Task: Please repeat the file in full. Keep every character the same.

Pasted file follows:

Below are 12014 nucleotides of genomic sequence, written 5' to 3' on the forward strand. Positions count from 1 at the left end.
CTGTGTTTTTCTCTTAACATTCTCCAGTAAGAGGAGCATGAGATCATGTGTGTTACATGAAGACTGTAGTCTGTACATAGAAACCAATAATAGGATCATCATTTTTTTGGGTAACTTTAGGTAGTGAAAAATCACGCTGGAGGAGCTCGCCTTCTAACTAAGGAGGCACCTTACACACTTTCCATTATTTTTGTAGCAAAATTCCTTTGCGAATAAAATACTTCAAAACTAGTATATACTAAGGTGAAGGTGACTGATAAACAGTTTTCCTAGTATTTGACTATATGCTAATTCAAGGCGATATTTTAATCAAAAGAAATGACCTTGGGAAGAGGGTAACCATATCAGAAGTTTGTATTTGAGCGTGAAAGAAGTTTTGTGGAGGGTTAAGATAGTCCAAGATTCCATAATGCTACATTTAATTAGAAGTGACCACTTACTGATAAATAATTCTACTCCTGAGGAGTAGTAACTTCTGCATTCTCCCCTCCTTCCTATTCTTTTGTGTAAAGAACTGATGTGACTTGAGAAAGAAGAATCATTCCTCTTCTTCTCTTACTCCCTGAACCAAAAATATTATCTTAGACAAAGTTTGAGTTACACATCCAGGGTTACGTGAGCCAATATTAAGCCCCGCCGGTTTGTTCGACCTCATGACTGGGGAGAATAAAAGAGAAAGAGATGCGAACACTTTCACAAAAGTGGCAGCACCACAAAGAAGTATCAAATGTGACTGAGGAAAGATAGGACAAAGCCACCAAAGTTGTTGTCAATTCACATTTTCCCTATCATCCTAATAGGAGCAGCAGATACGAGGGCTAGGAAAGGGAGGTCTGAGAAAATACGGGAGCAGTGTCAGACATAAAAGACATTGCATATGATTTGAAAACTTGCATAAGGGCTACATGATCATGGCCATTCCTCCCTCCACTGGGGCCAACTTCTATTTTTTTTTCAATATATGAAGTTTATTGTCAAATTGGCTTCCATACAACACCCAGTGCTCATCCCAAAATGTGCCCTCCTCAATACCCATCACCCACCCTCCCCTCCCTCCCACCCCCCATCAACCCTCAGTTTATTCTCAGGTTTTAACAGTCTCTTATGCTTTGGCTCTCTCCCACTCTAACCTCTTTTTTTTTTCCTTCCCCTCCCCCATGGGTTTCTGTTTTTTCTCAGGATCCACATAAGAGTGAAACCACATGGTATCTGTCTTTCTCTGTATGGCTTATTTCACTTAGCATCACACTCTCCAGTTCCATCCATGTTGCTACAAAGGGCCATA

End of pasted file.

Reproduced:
Below are 12014 nucleotides of genomic sequence, written 5' to 3' on the forward strand. Positions count from 1 at the left end.
CTGTGTTTTTCTCTTAACATTCTCCAGTAAGAGGAGCATGAGATCATGTGTGTTACATGAAGACTGTAGTCTGTACATAGAAACCAATAATAGGATCATCATTTTTTTGGGTAACTTTAGGTAGTGAAAAATCACGCTGGAGGAGCTCGCCTTCTAACTAAGGAGGCACCTTACACACTTTCCATTATTTTTGTAGCAAAATTCCTTTGCGAATAAAATACTTCAAAACTAGTATATACTAAGGTGAAGGTGACTGATAAACAGTTTTCCTAGTATTTGACTATATGCTAATTCAAGGCGATATTTTAATCAAAAGAAATGACCTTGGGAAGAGGGTAACCATATCAGAAGTTTGTATTTGAGCGTGAAAGAAGTTTTGTGGAGGGTTAAGATAGTCCAAGATTCCATAATGCTACATTTAATTAGAAGTGACCACTTACTGATAAATAATTCTACTCCTGAGGAGTAGTAACTTCTGCATTCTCCCCTCCTTCCTATTCTTTTGTGTAAAGAACTGATGTGACTTGAGAAAGAAGAATCATTCCTCTTCTTCTCTTACTCCCTGAACCAAAAATATTATCTTAGACAAAGTTTGAGTTACACATCCAGGGTTACGTGAGCCAATATTAAGCCCCGCCGGTTTGTTCGACCTCATGACTGGGGAGAATAAAAGAGAAAGAGATGCGAACACTTTCACAAAAGTGGCAGCACCACAAAGAAGTATCAAATGTGACTGAGGAAAGATAGGACAAAGCCACCAAAGTTGTTGTCAATTCACATTTTCCCTATCATCCTAATAGGAGCAGCAGATACGAGGGCTAGGAAAGGGAGGTCTGAGAAAATACGGGAGCAGTGTCAGACATAAAAGACATTGCATATGATTTGAAAACTTGCATAAGGGCTACATGATCATGGCCATTCCTCCCTCCACTGGGGCCAACTTCTATTTTTTTTTCAATATATGAAGTTTATTGTCAAATTGGCTTCCATACAACACCCAGTGCTCATCCCAAAATGTGCCCTCCTCAATACCCATCACCCACCCTCCCCTCCCTCCCACCCCCCATCAACCCTCAGTTTATTCTCAGGTTTTAACAGTCTCTTATGCTTTGGCTCTCTCCCACTCTAACCTCTTTTTTTTTTCCTTCCCCTCCCCCATGGGTTTCTGTTTTTTCTCAGGATCCACATAAGAGTGAAACCACATGGTATCTGTCTTTCTCTGTATGGCTTATTTCACTTAGCATCACACTCTCCAGTTCCATCCATGTTGCTACAAAGGGCCATA